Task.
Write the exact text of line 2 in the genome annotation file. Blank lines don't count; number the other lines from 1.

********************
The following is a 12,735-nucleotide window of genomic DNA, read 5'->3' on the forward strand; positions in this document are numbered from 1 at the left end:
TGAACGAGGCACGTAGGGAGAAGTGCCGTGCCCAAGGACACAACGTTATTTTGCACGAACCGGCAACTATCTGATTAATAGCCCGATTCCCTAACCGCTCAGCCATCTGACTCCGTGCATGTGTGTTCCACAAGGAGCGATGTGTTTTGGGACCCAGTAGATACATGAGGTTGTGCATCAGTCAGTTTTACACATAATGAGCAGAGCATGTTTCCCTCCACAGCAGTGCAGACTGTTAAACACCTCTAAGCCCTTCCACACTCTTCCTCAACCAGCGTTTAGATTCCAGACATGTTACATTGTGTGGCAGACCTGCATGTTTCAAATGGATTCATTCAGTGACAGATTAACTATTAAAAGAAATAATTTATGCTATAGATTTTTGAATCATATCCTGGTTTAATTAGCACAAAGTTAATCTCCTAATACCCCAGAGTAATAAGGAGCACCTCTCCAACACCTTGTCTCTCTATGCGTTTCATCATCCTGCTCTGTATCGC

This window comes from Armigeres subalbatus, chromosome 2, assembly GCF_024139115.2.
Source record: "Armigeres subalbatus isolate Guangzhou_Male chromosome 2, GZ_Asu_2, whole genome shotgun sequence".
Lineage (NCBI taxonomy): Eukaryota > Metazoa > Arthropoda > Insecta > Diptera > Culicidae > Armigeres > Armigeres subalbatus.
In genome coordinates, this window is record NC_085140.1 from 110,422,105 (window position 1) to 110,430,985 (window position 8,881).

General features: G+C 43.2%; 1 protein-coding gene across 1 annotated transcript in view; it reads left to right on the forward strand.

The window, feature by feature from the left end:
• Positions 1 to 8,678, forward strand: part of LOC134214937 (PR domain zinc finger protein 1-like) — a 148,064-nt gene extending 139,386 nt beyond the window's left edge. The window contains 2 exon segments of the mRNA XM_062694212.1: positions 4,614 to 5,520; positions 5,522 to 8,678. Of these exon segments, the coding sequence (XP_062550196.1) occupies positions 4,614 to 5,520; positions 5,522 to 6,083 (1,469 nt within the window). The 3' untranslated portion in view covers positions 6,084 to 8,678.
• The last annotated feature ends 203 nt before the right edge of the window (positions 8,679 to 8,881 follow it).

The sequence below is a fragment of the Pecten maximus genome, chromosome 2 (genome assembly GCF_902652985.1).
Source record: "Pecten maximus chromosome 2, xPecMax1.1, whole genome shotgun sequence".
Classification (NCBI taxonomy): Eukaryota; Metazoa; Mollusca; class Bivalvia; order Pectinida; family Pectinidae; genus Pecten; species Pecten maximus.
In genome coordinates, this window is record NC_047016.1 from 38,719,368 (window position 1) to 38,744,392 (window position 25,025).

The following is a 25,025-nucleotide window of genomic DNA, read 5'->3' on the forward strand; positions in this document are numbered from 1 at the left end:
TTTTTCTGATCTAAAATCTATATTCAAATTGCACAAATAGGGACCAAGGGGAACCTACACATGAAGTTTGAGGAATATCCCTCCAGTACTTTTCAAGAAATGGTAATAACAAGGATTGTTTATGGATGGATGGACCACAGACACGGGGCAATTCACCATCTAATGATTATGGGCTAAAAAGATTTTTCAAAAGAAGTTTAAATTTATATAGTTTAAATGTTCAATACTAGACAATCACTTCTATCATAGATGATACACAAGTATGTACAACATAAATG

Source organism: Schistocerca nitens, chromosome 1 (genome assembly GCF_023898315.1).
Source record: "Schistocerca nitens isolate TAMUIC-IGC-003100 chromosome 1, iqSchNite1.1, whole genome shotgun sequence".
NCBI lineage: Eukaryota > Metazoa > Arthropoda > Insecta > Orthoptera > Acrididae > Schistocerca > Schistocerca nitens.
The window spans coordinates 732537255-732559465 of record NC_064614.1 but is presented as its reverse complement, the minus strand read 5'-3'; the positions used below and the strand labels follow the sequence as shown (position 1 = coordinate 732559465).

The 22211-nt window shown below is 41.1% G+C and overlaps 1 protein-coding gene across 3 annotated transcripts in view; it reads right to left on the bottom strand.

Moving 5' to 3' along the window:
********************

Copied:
TGAACGAGGCACGTAGGGAGAAGTGCCGTGCCCAAGGACACAACGTTATTTTGCACGAACCGGCAACTATCTGATTAATAGCCCGATTCCCTAACCGCTCAGCCATCTGACTCCGTGCATGTGTGTTCCACAAGGAGCGATGTGTTTTGGGACCCAGTAGATACATGAGGTTGTGCATCAGTCAGTTTTACACATAATGAGCAGAGCATGTTTCCCTCCACAGCAGTGCAGACTGTTAAACACCTCTAAGCCCTTCCACACTCTTCCTCAACCAGCGTTTAGATTCCAGACATGTTACATTGTGTGGCAGACCTGCATGTTTCAAATGGATTCATTCAGTGACAGATTAACTATTAAAAGAAATAATTTATGCTATAGATTTTTGAATCATATCCTGGTTTAATTAGCACAAAGTTAATCTCCTAATACCCCAGAGTAATAAGGAGCACCTCTCCAACACCTTGTCTCTCTATGCGTTTCATCATCCTGCTCTGTATCGC